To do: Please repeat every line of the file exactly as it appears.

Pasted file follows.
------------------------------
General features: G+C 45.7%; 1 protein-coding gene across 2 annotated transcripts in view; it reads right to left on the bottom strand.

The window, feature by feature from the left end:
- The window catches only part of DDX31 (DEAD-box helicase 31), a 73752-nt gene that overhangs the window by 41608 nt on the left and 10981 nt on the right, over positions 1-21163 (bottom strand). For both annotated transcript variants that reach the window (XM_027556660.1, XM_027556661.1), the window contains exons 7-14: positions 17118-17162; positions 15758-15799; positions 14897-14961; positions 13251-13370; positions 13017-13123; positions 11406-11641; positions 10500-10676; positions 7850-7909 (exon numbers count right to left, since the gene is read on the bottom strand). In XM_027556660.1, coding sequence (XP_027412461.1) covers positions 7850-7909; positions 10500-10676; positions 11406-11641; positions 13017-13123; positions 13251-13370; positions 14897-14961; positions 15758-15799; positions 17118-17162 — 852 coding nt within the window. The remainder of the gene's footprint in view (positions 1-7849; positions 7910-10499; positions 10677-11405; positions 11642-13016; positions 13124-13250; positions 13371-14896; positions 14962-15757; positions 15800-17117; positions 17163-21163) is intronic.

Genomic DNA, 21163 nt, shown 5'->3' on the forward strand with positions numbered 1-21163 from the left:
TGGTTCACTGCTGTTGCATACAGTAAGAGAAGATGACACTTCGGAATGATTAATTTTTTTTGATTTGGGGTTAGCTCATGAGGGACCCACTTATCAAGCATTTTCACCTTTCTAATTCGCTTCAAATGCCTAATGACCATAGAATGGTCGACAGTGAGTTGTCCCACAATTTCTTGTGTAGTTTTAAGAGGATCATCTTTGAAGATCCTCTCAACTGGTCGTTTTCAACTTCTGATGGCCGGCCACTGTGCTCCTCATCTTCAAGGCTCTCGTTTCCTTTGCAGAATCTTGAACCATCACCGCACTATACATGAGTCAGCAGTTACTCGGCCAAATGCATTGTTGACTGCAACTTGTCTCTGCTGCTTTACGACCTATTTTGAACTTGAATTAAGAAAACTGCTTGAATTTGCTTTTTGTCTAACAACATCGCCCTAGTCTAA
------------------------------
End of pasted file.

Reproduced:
General features: G+C 45.7%; 1 protein-coding gene across 2 annotated transcripts in view; it reads right to left on the bottom strand.

The window, feature by feature from the left end:
- The window catches only part of DDX31 (DEAD-box helicase 31), a 73752-nt gene that overhangs the window by 41608 nt on the left and 10981 nt on the right, over positions 1-21163 (bottom strand). For both annotated transcript variants that reach the window (XM_027556660.1, XM_027556661.1), the window contains exons 7-14: positions 17118-17162; positions 15758-15799; positions 14897-14961; positions 13251-13370; positions 13017-13123; positions 11406-11641; positions 10500-10676; positions 7850-7909 (exon numbers count right to left, since the gene is read on the bottom strand). In XM_027556660.1, coding sequence (XP_027412461.1) covers positions 7850-7909; positions 10500-10676; positions 11406-11641; positions 13017-13123; positions 13251-13370; positions 14897-14961; positions 15758-15799; positions 17118-17162 — 852 coding nt within the window. The remainder of the gene's footprint in view (positions 1-7849; positions 7910-10499; positions 10677-11405; positions 11642-13016; positions 13124-13250; positions 13371-14896; positions 14962-15757; positions 15800-17117; positions 17163-21163) is intronic.

Genomic DNA, 21163 nt, shown 5'->3' on the forward strand with positions numbered 1-21163 from the left:
TGGTTCACTGCTGTTGCATACAGTAAGAGAAGATGACACTTCGGAATGATTAATTTTTTTTGATTTGGGGTTAGCTCATGAGGGACCCACTTATCAAGCATTTTCACCTTTCTAATTCGCTTCAAATGCCTAATGACCATAGAATGGTCGACAGTGAGTTGTCCCACAATTTCTTGTGTAGTTTTAAGAGGATCATCTTTGAAGATCCTCTCAACTGGTCGTTTTCAACTTCTGATGGCCGGCCACTGTGCTCCTCATCTTCAAGGCTCTCGTTTCCTTTGCAGAATCTTGAACCATCACCGCACTATACATGAGTCAGCAGTTACTCGGCCAAATGCATTGTTGACTGCAACTTGTCTCTGCTGCTTTACGACCTATTTTGAACTTGAATTAAGAAAACTGCTTGAATTTGCTTTTTGTCTAACAACATCGCCCTAGTCTAA